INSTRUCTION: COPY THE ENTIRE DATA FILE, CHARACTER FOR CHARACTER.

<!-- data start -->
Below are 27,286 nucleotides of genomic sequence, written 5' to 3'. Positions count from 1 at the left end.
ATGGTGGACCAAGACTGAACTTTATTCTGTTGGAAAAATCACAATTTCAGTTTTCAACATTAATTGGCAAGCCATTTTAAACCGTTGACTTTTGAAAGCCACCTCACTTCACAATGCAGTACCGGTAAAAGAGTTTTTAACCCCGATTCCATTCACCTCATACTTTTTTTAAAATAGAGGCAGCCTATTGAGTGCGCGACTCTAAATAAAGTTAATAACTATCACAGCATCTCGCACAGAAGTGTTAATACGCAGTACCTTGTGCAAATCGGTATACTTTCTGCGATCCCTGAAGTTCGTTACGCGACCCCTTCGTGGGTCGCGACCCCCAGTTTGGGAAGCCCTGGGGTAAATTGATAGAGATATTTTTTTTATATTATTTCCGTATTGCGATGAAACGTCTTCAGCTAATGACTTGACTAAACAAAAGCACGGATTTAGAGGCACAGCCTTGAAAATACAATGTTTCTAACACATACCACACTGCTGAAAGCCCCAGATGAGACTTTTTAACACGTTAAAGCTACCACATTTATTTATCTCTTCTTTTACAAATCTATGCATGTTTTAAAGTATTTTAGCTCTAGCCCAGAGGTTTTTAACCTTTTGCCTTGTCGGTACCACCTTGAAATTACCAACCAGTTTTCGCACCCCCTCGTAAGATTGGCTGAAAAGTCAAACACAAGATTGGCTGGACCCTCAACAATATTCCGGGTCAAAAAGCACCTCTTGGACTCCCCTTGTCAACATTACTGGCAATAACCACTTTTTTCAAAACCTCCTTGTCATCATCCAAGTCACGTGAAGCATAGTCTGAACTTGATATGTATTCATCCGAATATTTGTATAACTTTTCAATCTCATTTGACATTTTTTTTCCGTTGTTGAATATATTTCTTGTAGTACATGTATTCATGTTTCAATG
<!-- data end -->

Below are 27,286 nucleotides of genomic sequence, written 5' to 3'. Positions count from 1 at the left end.
ATGGTGGACCAAGACTGAACTTTATTCTGTTGGAAAAATCACAATTTCAGTTTTCAACATTAATTGGCAAGCCATTTTAAACCGTTGACTTTTGAAAGCCACCTCACTTCACAATGCAGTACCGGTAAAAGAGTTTTTAACCCCGATTCCATTCACCTCATACTTTTTTTAAAATAGAGGCAGCCTATTGAGTGCGCGACTCTAAATAAAGTTAATAACTATCACAGCATCTCGCACAGAAGTGTTAATACGCAGTACCTTGTGCAAATCGGTATACTTTCTGCGATCCCTGAAGTTCGTTACGCGACCCCTTCGTGGGTCGCGACCCCCAGTTTGGGAAGCCCTGGGGTAAATTGATAGAGATATTTTTTTTATATTATTTCCGTATTGCGATGAAACGTCTTCAGCTAATGACTTGACTAAACAAAAGCACGGATTTAGAGGCACAGCCTTGAAAATACAATGTTTCTAACACATACCACACTGCTGAAAGCCCCAGATGAGACTTTTTAACACGTTAAAGCTACCACATTTATTTATCTCTTCTTTTACAAATCTATGCATGTTTTAAAGTATTTTAGCTCTAGCCCAGAGGTTTTTAACCTTTTGCCTTGTCGGTACCACCTTGAAATTACCAACCAGTTTTCGCACCCCCTCGTAAGATTGGCTGAAAAGTCAAACACAAGATTGGCTGGACCCTCAACAATATTCCGGGTCAAAAAGCACCTCTTGGACTCCCCTTGTCAACATTACTGGCAATAACCACTTTTTTCAAAACCTCCTTGTCATCATCCAAGTCACGTGAAGCATAGTCTGAACTTGATATGTATTCATCCGAATATTTGTATAACTTTTCAATCTCATTTGACATTTTTTTTCCGTTGTTGAATATATTTCTTGTAGTACATGTATTCATGTTTCAATG